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Scuba diving group makes face masks from recycled ocean plastic

Source: Twitter/PADI

With the sudden spike in plastic waste due to discarded coronavirus PPE, one scuba diving organisation is swimming against the plastic tide by making reusable, washable, and sustainable face masks from recycled ocean trash.

Protecting public health and the oceans: PADI Creates Face Masks from Recycled Ocean Plastic

In a win-win for sea animals and humans, PADI®, the world’s largest diver training organisation, has introduced an innovative range of ocean-friendly reusable face masks to help people care for the ocean when purchasing cloth face coverings. The group is turning plastic water bottles that once polluted oceans into face masks for people to protect themselves against the coronavirus. 

Each reusable mask costs $20.40 and comes with five replacement filters. The price reflects the cost it takes to make each mask, PADI says on its website.
The face masks are made by the Professional Association of Diving Instructors (PADI), in partnership with Rash’R, a company that sells eco-friendly active wear. Each reusable mask costs $20.40 and comes with five replacement filters. The price reflects the cost it takes to make each mask, PADI says on its website. Source: Padigear

PADI and its partners have removed and reused more than 575 kg of ocean plastic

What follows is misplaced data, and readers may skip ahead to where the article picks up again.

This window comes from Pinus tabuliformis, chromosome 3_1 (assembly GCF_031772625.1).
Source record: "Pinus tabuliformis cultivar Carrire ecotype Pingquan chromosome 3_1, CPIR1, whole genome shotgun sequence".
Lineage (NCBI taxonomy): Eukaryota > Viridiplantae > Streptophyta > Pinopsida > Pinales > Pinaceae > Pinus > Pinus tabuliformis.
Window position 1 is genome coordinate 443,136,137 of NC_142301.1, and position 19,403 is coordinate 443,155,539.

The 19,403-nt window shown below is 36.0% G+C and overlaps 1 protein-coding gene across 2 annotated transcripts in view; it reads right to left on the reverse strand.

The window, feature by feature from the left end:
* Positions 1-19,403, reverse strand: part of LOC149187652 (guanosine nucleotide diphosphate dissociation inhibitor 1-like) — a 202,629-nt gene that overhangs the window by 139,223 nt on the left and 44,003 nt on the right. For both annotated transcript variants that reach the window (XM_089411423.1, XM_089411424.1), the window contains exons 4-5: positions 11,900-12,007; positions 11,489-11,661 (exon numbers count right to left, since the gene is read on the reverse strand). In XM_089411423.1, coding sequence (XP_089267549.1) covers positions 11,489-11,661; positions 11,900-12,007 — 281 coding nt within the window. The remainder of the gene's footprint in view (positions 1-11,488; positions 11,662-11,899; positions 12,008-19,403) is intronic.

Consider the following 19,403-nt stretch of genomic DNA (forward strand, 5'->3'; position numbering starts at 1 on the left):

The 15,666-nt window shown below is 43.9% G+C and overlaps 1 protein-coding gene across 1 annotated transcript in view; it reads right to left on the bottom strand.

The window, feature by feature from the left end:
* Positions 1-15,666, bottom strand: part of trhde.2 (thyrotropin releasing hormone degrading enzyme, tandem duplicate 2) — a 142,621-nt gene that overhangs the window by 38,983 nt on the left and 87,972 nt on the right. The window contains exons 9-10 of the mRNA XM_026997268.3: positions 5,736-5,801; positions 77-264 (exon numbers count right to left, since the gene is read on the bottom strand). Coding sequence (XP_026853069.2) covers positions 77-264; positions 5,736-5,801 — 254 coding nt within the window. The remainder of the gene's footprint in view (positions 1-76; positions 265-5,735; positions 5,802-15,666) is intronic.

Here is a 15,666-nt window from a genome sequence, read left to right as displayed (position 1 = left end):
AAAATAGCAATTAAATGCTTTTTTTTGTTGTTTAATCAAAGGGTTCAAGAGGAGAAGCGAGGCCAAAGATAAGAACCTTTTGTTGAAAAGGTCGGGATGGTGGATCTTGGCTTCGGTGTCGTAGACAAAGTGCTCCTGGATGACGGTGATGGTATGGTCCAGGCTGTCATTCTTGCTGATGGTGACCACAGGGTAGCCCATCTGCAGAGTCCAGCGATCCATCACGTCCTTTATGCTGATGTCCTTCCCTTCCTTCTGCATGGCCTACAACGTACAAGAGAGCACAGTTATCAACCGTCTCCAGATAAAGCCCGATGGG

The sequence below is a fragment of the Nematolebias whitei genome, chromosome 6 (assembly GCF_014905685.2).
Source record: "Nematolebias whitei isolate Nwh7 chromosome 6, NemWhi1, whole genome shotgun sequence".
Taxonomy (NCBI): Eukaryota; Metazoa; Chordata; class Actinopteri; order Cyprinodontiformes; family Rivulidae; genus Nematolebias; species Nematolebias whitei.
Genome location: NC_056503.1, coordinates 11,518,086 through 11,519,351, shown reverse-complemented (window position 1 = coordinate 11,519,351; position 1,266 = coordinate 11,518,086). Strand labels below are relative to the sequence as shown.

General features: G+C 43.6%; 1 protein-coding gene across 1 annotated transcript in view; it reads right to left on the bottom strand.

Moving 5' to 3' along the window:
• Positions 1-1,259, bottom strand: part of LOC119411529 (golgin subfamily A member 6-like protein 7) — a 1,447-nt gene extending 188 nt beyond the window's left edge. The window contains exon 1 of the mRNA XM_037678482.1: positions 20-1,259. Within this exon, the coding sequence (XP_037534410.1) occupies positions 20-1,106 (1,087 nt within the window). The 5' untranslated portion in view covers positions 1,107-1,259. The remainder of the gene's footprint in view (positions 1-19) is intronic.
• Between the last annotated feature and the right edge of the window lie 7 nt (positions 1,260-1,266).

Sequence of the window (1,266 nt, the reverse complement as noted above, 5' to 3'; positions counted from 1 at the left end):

PADI®, the world’s largest diver training organisation, has introduced an innovative range of ocean-friendly reusable face masks to help people care for the ocean when purchasing cloth face coverings. — reported Scubaverse

The company has teamed up with their rash guard partner, Rash’R, to offer masks manufactured from plastic bottles recycled from the ocean. These masks contribute to the removal of plastic pollution from the ocean while helping to meet consumer demand for face masks during the pandemic.

Available through the PADI Gear collection of earth-friendly apparel and accessories, the new cloth face masks are dual layered, reusable and washable at high temperature. They feature a filter pocket for PM 2.5 carbon filters and each mask is packaged with five reusable carbon-activated filters which each last for around eight hours. Additional replacement filters can be purchased on their website.

Source: Scubaverse

The masks come in five different designs based on sea animals such as whale sharks, manta rays and great white sharks. Based on the number of current orders, the masks have helped remove and reuse 1,267 pounds of ocean waste.
There is even one made to fit children ages 4-10 The masks come in five different designs based on sea animals such as whale sharks, manta rays and great white sharks. Based on the number of current orders, the masks have helped remove and reuse 1,267 pounds of ocean waste. Source: Padigear

PADI Gear is not making any profit from the sale of the masks – the price paid is the actual cost.

PADI’s greatest priority has always been the safety of divers around the world. We care about the health of the ocean and dive community, so we wanted to be able to put our hands on our hearts and say that we’re not profiting from this difficult time,” said Lisa Nicklin, PADI Worldwide Vice President of Consumer Marketing.

We wanted to give divers an opportunity to make a difference in an issue that, as ocean lovers, we care deeply about – plastic pollution.”

Using an alternative to medical grade masks means increasing the chances hospital staff, care and other essential workers will have access to the important safety equipment they need to carry out their work.